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No matter how promising the opportunity, there’s no denying that salaries are a major factor when accepting a job offer. For many of us, being compensated fairly for our skills and experience impacts job satisfaction.

While the impact of the pandemic took a toll on businesses, with many pausing salary increases and hiring inn 2020, signs of strong economic recovery means that competition for great employees to help business grow is heating up.

Related: Questions to ask in an interview

According to research by Robert Half, seven in 10 (70%) Australian companies are willing to increase their initial salary offering to secure new candidates this year. Of those, 40% plan to increase salary offers for top talent only while 30% will increase salary offers for all.*

While this is good news for jobseekers, it’s important to broach the salary conversation with your prospective employer at the right stage and with the right job interview preparation. Failing to do so could compromise your chance of securing the role or the salary you want.

If you are contemplating how to ask about the salary in a job interview, here are some factors to consider before you start discussing salaries during the interview process.

1. Avoid salary talk during the courtship phase

The first interview is an opportunity for your potential employer to get to know you and identify your attributes and strengths.

Before starting a dialogue about your salary expectations, you need to display suitability for the role and be sure the job is right for you, as well as attracting the attention of the hiring managers.

Related: Second interview questions to expect

Waiting until the second or third interview is much wiser for discussing the salary. Once you’re confident the company is interested and they understand your value, you can lay your cards on the table.

2. Don’t imply that money is your sole motivator

Although opportunities for a higher salary can be a catalyst for your decision to change jobs, suggesting that it’s your biggest motivation is a grave mistake when discussing pay in an interview.

Discussing salary during the initial interview, or referencing it in your cover letter or resume, can send the message that you value dollar signs over opportunity and experience.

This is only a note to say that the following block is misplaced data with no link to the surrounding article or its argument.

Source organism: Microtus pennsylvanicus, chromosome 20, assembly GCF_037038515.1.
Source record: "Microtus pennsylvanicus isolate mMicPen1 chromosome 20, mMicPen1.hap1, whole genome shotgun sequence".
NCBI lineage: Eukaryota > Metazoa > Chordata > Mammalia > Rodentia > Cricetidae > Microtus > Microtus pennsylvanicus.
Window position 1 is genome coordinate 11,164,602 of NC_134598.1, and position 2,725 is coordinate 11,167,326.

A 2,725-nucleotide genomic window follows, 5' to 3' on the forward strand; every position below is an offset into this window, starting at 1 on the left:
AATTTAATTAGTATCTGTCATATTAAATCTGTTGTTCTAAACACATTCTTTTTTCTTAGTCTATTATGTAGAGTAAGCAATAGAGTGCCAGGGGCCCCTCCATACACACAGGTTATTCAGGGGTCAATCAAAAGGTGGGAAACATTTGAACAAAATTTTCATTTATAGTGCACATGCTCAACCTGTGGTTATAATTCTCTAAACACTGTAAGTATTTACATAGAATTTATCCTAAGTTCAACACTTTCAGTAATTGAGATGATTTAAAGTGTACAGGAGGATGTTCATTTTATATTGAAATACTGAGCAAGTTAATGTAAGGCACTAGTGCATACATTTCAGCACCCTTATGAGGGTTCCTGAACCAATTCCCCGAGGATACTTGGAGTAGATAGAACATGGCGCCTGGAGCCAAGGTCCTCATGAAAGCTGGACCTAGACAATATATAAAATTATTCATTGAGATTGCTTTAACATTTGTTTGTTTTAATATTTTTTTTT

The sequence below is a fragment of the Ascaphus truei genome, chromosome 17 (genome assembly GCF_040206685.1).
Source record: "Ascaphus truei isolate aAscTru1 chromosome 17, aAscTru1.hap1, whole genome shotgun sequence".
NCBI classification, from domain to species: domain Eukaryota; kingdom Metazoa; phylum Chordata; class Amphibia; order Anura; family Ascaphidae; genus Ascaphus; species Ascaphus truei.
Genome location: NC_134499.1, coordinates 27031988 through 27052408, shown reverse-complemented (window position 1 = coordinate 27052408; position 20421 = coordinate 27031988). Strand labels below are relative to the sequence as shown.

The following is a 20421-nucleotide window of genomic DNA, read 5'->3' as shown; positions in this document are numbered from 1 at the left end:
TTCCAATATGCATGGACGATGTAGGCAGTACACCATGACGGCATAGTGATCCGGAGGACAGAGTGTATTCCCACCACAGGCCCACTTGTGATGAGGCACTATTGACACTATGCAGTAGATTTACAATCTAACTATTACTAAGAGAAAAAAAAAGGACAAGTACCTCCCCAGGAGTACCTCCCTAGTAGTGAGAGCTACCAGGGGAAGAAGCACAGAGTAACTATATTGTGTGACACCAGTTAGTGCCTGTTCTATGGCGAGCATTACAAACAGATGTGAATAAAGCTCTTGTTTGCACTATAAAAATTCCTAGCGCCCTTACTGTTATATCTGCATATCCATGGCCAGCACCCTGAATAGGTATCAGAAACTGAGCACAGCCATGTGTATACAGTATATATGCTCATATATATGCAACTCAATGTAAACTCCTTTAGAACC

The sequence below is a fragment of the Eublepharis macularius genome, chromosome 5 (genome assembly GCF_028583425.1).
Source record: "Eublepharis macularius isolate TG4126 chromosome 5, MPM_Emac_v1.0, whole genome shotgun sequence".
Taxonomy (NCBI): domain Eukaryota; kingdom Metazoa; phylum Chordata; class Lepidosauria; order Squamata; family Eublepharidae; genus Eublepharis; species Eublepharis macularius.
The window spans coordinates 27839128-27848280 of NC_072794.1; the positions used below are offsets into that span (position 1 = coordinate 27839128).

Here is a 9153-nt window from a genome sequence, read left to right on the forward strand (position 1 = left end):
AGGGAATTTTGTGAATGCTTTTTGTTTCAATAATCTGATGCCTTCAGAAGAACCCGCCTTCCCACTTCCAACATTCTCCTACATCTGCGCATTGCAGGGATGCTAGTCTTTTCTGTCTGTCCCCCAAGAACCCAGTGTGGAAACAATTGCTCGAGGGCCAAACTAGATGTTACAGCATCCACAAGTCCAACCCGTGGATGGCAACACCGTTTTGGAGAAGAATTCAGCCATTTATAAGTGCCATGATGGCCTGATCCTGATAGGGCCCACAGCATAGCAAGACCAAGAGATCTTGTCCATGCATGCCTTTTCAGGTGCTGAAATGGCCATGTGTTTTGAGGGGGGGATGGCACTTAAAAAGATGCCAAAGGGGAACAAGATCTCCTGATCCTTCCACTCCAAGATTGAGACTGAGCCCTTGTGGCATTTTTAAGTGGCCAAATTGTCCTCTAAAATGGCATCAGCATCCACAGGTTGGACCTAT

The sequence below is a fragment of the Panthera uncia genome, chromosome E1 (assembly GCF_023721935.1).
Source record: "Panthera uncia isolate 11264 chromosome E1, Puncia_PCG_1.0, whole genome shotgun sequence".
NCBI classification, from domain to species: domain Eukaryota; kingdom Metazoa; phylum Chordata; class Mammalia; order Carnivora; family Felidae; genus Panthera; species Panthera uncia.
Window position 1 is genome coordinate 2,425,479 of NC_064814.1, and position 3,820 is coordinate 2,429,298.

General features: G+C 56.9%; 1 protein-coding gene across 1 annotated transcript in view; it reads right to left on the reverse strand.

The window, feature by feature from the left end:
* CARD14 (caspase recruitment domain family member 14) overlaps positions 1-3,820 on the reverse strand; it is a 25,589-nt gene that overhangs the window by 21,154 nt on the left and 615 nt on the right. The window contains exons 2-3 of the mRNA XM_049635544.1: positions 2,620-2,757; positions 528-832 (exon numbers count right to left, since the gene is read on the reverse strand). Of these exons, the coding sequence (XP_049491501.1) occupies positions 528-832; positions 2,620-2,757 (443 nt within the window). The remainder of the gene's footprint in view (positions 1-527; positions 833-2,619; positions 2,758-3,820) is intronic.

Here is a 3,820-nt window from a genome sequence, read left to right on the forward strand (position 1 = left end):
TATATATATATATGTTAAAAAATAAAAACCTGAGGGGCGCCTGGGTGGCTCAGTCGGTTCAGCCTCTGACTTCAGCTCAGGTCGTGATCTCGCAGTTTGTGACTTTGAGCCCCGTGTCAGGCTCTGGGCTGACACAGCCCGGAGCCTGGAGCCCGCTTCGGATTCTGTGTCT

3. Make sure you leave room for negotiation

When you do decide to discuss wages, don't mention a specific figure – provide your preferred salary range instead.

Showing that you're flexible is the first step towards negotiating a pay packet that’s viable for your employer and reflects your ambitions.

Arm yourself with information by consulting colleagues in your industry and reviewing a Salary Guide to assess your market rate. If you do your research, you'll be better equipped to negotiate.

Before you talk money, remember to put yourself in your potential employer's shoes. If you wait until you proved your value as a serious prospect, you're likely to get the best result.

4. Get your figures right

Knowledge is power.

Do some homework and research the latest salary trends for your city, industry and job title by reviewing compensation surveys and publications such as the Robert Half Salary Guide, and talking to colleagues and recruiters.

5. Present a solid case when discussing salary

Salary is a representation of the value an employee brings to the company.

You need to be able to talk specifically about your skills, experience and prior successes, especially those that have had measurable effect on the bottom line.

This will definitely benefit you when the time comes for salary negotiation. Don’t be afraid to let your enthusiasm for the role show – your passion can be contagious.

Related: Common interview questions and how to answer them

6. Don’t get ahead of yourself

Wait for the hiring manager to bring up the salary discussion and make sure you fully understand the requirements of the position before answering questions about your preferred pay.

Ask prospective employers what they think would be an appropriate pay range for the position so you can avoid giving a figure that is too high or low when discussing salary.

Related: Accepting a job offer

7. Don’t bluff

It’s never a good move to mislead a prospective employer about your current compensation or other higher-paying job offers in an effort to get more money.

Instead, emphasise the value you can bring to the organisation when discussing salary, and be honest about your desired remuneration.

Related: How to decline a job offer

How to negotiate salary in an interview

Always try to negotiate

If you’re offered a salary that doesn’t meet your expectations, it’s okay to request additional compensation. Employers may start at the lower end of their salary range, leaving room to move.

Think beyond the pay packet

Be sure to look at the full picture when evaluating a job offer. The job you love could offer a generous benefits package or opportunities to learn and grow with the company, which may compensate for a lower starting salary.

Get it in writing

Before accepting a job offer, make sure that you get an offer in writing stating the salary. It’s never a good idea to formally accept a job offer without seeing it in writing.

*Source: Independent survey commissioned by Robert Half among 1,000 office workers in Australia